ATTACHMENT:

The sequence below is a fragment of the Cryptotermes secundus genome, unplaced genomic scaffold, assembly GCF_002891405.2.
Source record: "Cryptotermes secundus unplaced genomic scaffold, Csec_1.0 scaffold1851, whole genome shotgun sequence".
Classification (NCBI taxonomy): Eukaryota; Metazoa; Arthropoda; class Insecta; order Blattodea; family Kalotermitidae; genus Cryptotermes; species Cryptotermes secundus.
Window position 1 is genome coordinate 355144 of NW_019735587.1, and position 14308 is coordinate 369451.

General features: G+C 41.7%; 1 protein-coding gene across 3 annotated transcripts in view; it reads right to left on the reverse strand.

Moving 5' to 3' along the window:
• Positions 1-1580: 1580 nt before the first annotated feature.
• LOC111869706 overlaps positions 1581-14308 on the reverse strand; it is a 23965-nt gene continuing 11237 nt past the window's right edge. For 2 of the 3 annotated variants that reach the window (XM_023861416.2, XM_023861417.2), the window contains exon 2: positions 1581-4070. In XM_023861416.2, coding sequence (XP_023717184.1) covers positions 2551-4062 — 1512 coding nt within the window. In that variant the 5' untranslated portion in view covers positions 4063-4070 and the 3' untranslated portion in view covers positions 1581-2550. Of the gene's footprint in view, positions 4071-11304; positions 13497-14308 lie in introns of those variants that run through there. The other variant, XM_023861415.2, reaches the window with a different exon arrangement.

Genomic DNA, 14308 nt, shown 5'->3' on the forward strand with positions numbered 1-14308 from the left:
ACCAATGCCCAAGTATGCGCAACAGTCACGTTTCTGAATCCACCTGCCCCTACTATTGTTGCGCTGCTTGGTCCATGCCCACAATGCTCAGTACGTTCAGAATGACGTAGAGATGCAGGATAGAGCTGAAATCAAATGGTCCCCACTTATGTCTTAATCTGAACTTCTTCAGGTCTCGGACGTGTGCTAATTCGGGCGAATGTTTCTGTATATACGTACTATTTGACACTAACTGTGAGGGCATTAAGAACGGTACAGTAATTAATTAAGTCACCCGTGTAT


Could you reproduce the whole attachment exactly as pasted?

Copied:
The sequence below is a fragment of the Cryptotermes secundus genome, unplaced genomic scaffold, assembly GCF_002891405.2.
Source record: "Cryptotermes secundus unplaced genomic scaffold, Csec_1.0 scaffold1851, whole genome shotgun sequence".
Classification (NCBI taxonomy): Eukaryota; Metazoa; Arthropoda; class Insecta; order Blattodea; family Kalotermitidae; genus Cryptotermes; species Cryptotermes secundus.
Window position 1 is genome coordinate 355144 of NW_019735587.1, and position 14308 is coordinate 369451.

General features: G+C 41.7%; 1 protein-coding gene across 3 annotated transcripts in view; it reads right to left on the reverse strand.

Moving 5' to 3' along the window:
• Positions 1-1580: 1580 nt before the first annotated feature.
• LOC111869706 overlaps positions 1581-14308 on the reverse strand; it is a 23965-nt gene continuing 11237 nt past the window's right edge. For 2 of the 3 annotated variants that reach the window (XM_023861416.2, XM_023861417.2), the window contains exon 2: positions 1581-4070. In XM_023861416.2, coding sequence (XP_023717184.1) covers positions 2551-4062 — 1512 coding nt within the window. In that variant the 5' untranslated portion in view covers positions 4063-4070 and the 3' untranslated portion in view covers positions 1581-2550. Of the gene's footprint in view, positions 4071-11304; positions 13497-14308 lie in introns of those variants that run through there. The other variant, XM_023861415.2, reaches the window with a different exon arrangement.

Genomic DNA, 14308 nt, shown 5'->3' on the forward strand with positions numbered 1-14308 from the left:
ACCAATGCCCAAGTATGCGCAACAGTCACGTTTCTGAATCCACCTGCCCCTACTATTGTTGCGCTGCTTGGTCCATGCCCACAATGCTCAGTACGTTCAGAATGACGTAGAGATGCAGGATAGAGCTGAAATCAAATGGTCCCCACTTATGTCTTAATCTGAACTTCTTCAGGTCTCGGACGTGTGCTAATTCGGGCGAATGTTTCTGTATATACGTACTATTTGACACTAACTGTGAGGGCATTAAGAACGGTACAGTAATTAATTAAGTCACCCGTGTAT